AAVSO: American Association of Variable Star Observers

Proposal #267

Proposer (36547) Lauren Herrington (lherrington@aavso.org) obscode: HLAA
Assigned To(3663) Dirk Terrell
Date SubmittedJune 6, 2022

Recurrent nova U Scorpii went into outburst a few hours ago, and was last reported at magnitude 9.2. In vsnet alert #26801, issued today, Patrick Schmeer reported that spectroscopy of U Sco is "urgently required". At its current magnitude, U Sco is well within reach of the Star Analyzer gratings on BSM-Berry and BSM-TX.

This proposal requests to monitor U Sco spectroscopically until it becomes too faint for the AAVSOnet Star Analyzers. All spectra will be reduced and uploaded to AVSpec.

The use of the eShel on OC-61 is also highly encouraged, as its dramatically higher resolution will likely make the resulting spectra much more valuable to researchers than Star Analyzer spectra; however, I understand that there may be technical difficulties involved, since the procedure for remote control has not yet been determined. Total exposure times will likely need to be long (>1hr) in order to achieve an acceptable S/N with the OC-61 eShel.

U Sco is an extremely fast nova, and will therefore probably fade out of reach of the OC-61 eShel within a few days, and the AAVSOnet Star Analyzers within two weeks.

Target RA (H.HH) Dec (D.DD) Magnitude Telescope Observation Frequency Expiration Date Proprietary Term
U Sco 16.375217 -17.87856 7.5–19.3 BSM_Berry Dec. 5, 2022 No


(36547) Lauren Herrington — June 7, 2022, 2:17 p.m.

Thank you for accepting my proposal!

I noticed that this is marked "Priority - Normal". I have another currently active proposal for Star Analyzer spectra which is marked "Priority - Normal", and it took about ~10 days for the first images to be taken. I understand that there are weather- and technical-related delays (and that the Priority flag on this page may not have much meaning), but I wanted to re-emphasize the importance of speed for these observations, given that U Sco is an *extremely* fast nova. It reached its peak 12 hours ago, and as of 4 hours ago, it had already faded by 0.6 magnitudes. If it's possible to treat these as priority observations, I would recommend that; otherwise, much of the useful data may be missed.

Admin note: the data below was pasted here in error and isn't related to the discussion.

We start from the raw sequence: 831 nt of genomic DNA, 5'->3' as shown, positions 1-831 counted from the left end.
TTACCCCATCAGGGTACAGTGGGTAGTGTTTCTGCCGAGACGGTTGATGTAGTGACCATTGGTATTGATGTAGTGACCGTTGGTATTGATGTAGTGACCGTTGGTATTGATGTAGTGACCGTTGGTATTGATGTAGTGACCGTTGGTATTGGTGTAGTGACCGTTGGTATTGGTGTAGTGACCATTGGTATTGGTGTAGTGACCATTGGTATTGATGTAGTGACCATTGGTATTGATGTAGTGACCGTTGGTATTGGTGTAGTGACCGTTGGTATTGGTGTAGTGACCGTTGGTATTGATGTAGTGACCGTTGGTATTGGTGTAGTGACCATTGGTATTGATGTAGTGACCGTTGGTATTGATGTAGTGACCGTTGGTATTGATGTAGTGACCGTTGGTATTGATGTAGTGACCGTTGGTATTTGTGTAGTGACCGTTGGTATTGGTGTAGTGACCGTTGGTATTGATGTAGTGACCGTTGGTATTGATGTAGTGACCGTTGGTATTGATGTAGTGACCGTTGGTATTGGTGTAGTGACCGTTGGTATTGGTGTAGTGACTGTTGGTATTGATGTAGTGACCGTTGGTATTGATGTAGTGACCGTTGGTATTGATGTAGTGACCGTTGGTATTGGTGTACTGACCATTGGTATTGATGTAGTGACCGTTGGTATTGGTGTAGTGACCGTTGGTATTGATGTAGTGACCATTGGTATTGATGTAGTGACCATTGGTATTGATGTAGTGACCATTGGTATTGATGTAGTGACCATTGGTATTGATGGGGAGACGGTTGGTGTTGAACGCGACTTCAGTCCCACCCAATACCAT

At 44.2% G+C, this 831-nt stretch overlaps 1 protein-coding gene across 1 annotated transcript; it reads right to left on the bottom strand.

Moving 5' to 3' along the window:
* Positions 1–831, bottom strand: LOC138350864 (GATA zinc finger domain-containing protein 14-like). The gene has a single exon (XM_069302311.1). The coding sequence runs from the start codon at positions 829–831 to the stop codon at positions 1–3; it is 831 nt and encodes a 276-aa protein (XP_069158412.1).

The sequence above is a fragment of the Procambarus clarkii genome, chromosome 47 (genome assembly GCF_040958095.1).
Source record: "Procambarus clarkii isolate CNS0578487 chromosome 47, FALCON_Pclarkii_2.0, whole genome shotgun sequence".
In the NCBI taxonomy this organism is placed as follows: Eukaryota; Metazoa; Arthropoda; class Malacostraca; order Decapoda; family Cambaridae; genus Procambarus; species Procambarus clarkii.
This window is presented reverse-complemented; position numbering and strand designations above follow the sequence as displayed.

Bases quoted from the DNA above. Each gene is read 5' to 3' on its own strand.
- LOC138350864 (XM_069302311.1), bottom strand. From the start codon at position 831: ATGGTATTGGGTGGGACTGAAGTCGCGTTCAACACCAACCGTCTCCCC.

(4726) Kenneth Menzies — June 8, 2022, 12:06 a.m.

Committed to Berry. 5s exposure initially. You will need to keep track of this and make exposure recommendations.

(36547) Lauren Herrington — June 8, 2022, 7:41 p.m.

Excellent, thank you! Will do.

(36547) Lauren Herrington — June 9, 2022, 4:01 p.m.

I did some math based on the exposure times from the test proposal and the current magnitude of U Scorpii, and it looks like long exposure times in excess of 1 minute are more likely to yield useable spectra. Somewhere around 3-5 minutes would probably be best. (Truly "optimum" exposure occurs at somewhere around 1hr, but of course the spectrum does not need to span the whole histogram in order to be useful, and skyglow would probably thwart any exposure much longer than 5 minutes.)

(4726) Kenneth Menzies — June 9, 2022, 4:28 p.m.

Exposure now 180s. Focus=-100

(36547) Lauren Herrington — June 21, 2022, 5:32 p.m.

I haven't received any images yet, but U Sco is now down to 14th magnitude, so unfortunately I think that it has probably passed out of the useful range BSM-Berry. (An hour+ of long subexposures might still be able to detect the spectrum, but in the dense starfields of Scorpius, it would be quite contaminated by faint background stars.) As a result, this plan should probably be cancelled.

(4726) Kenneth Menzies — June 22, 2022, 7:27 p.m.

Plan archived

Comments on this proposal are closed.